Over the past two years, we have developed a new electrocardiographic device [3, 11, 12, 2628] that allows real-time visualization and precise measurement of the WCT amplitude, shape, and variations; using this device we show that the WCT exhibits a clinically significant variation (>0.1 mV or >1 mm [2, 14]) across different recordings and during the course of the same recording. For the evaluation presented in this paper we have partially reused the unipolar ECG data that have been recorded from a small population of healthy subjects who volunteered during a previous study [11, 12, 26, 27] and agreed to have the data analyzed for publication purposes by expert cardiologists. The subject population comprises five males covering the age span of 29–36 years with an average age of 32.5 years. None of the subjects had a history of cardiac illness, and all the recordings presented normal sinus rhythms. We also recorded data from one volunteer subject again, performing two recordings consecutively to show the effect of placing the limb electrodes near the torso on cardinal leads.

2. Experimental Section

Our principal hypotheses for this study are as follows.(1)The WCT is not a stable voltage reference exhibiting a clinically significant voltage variation.(2)Moving the limb electrodes to a position near the torso can affect the shape and amplitude of cardinal leads as well as the WCT.

To demonstrate our hypotheses, we firstly introduce the true unipolar machine and a measurement technique that allows us to reliably measure and store the WCT; then, we present the data processing with a full example of WCT variability across the cardiac cycle and through a recording. Lastly, we show the effect that the placement of the limb electrodes near the torso (from ankles and wrists to hips, sides of the navel, and shoulders) has on limb leads and the WCT [25].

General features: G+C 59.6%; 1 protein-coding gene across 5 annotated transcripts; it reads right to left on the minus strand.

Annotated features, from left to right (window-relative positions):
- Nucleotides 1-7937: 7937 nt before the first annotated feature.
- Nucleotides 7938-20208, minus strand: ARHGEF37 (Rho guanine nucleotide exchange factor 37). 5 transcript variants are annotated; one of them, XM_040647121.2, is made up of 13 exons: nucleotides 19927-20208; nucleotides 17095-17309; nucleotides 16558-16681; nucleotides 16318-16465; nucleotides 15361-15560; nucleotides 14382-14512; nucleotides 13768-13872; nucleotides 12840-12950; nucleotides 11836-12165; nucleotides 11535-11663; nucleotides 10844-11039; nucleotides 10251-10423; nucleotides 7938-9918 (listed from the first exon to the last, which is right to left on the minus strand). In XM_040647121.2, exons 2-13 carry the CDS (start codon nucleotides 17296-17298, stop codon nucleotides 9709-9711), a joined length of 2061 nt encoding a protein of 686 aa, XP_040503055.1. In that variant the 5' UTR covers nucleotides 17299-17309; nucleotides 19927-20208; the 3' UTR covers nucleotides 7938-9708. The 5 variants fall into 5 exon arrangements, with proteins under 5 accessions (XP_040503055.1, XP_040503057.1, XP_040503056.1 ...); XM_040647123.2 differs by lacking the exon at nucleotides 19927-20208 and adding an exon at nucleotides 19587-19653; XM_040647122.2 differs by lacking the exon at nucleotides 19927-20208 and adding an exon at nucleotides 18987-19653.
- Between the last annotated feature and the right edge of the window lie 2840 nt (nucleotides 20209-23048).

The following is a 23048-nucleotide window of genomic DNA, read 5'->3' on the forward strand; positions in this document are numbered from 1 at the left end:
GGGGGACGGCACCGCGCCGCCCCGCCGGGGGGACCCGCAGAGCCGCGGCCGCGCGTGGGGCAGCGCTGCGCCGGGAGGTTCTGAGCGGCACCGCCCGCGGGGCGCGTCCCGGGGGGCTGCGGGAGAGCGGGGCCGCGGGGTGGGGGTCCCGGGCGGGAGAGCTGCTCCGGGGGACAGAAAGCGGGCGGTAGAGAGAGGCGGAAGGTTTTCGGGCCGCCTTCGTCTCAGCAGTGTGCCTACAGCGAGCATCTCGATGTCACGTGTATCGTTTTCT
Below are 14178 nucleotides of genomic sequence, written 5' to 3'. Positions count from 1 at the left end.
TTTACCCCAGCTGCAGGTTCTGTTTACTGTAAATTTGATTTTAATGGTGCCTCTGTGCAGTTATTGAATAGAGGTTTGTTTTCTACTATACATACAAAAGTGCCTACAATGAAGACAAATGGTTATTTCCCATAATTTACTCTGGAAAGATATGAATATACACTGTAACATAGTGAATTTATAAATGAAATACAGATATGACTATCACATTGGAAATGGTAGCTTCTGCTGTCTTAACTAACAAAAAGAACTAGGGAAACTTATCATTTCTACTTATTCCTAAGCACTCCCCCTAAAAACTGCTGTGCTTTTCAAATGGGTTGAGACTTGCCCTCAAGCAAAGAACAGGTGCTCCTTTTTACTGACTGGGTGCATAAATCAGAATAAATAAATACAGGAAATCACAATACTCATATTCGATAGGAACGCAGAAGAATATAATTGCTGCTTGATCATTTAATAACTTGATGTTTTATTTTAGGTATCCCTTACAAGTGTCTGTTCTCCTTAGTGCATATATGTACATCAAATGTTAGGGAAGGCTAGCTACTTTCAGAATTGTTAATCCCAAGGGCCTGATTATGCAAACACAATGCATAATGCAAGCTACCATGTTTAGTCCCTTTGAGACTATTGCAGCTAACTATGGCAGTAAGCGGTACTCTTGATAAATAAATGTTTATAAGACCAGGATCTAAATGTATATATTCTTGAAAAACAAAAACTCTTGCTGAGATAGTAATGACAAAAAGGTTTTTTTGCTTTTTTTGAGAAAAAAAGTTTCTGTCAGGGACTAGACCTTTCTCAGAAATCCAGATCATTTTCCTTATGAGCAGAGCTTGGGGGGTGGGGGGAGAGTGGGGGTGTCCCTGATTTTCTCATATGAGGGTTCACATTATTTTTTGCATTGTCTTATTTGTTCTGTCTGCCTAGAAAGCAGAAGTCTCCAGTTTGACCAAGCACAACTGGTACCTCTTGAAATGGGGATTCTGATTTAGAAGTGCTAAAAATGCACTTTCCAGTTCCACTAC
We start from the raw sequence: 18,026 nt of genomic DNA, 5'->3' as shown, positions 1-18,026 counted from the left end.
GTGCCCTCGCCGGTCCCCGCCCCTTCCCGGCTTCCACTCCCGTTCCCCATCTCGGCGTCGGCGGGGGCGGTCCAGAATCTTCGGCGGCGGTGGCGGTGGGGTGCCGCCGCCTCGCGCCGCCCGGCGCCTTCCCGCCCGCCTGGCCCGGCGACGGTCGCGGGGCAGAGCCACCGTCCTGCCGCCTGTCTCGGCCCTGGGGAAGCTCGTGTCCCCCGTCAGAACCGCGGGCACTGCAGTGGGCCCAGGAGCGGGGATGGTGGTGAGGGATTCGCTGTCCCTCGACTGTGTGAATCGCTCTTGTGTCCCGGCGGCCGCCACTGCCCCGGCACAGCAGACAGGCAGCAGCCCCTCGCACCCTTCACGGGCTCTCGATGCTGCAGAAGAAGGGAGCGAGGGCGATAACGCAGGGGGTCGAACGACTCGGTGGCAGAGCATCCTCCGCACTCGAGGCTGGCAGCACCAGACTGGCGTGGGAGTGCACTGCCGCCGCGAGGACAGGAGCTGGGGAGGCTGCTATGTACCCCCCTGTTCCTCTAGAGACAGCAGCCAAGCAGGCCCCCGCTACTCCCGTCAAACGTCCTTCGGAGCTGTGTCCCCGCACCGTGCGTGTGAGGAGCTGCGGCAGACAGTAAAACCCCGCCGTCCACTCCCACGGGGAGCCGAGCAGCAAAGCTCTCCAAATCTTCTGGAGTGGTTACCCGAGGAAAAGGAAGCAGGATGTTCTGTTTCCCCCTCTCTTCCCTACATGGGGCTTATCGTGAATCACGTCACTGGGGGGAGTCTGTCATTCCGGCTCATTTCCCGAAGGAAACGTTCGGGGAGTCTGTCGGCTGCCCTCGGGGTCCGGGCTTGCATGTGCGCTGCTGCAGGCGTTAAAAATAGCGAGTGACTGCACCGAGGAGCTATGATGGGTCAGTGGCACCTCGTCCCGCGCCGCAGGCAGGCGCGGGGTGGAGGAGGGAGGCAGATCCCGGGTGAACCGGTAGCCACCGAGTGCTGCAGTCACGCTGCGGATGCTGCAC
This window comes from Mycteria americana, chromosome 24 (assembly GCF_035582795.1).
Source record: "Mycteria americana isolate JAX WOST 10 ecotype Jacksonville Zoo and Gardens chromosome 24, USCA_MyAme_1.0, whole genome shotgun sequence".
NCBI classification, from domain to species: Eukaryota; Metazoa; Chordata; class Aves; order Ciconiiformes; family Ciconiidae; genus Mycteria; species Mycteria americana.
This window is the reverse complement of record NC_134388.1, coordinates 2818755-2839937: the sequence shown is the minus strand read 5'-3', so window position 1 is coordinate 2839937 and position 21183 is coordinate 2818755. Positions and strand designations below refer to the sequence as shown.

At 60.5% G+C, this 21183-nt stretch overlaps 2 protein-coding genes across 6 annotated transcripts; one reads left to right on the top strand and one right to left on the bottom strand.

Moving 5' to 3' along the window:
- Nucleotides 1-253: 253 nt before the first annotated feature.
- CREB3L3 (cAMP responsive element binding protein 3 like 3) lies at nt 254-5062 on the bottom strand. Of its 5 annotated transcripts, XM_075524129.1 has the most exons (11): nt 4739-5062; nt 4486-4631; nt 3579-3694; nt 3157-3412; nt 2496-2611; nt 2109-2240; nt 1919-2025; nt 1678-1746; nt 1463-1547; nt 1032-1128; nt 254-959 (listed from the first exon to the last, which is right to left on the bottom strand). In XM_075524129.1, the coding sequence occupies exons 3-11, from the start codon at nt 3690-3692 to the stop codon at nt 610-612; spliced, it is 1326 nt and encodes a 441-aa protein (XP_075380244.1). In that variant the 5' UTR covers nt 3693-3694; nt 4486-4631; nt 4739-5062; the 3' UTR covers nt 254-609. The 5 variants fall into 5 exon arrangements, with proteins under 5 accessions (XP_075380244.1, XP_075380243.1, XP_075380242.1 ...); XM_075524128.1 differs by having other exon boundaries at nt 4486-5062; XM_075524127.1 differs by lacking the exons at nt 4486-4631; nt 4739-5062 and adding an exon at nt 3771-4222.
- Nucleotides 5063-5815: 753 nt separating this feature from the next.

2.1. Hardware Development

Our hardware front-end and its pilot evaluation are properly described in [11, 12, 2628]. However, for the sake of completeness, in this section we give a brief summary of the measurement hardware employed in this study. In Figure 2, we show a functional block diagram of the ECG amplifier (one single channel). In principle, we regard the unipolar ECG measurement as a combined observation of noise and useful signal. It is thus possible to measure the local signal of interest by subtracting the local noise (or what is regarded as such) from the measured signal. As it is possible to observe in Figure 2, the measured signal (measurement electrode) is fed to an instrumentation amplifier that subtracts from the signal a low-pass version of the same signal (the low-pass cut-off frequency is set at 0.1 Hz). With this technique, a pseudo-high-pass DC-coupled ECG front-end is achieved, preserving the ultrahigh input of the amplifier, which allows the use of dry electrodes. Experiments confirmed that the low-pass filter used to achieve the pseudo-high-pass filter can be implemented with passive components and its cut-off frequency can be positioned at very low frequency (i.e., 0.01 Hz), employing high value capacitors and resistors. This is possible because the ultrahigh-input impedance of the instrumentation amplifier employed can cope with several MΩ of impedance.

Amplifier referencing is achieved via the reference terminal of the instrumentation amplifier labeled as “Ref.” The Ref terminal receives a damped version (low passed) of the summation of all the electrode signals and of the RL electrode. This technique, which is also known as “modified ground bootstrapping” [3, 12, 2931], similar to the standard ground bootstrapping [3, 32], achieves power-line noise and electrodic noise suppression without the use of a driven right-leg technique [33, 34].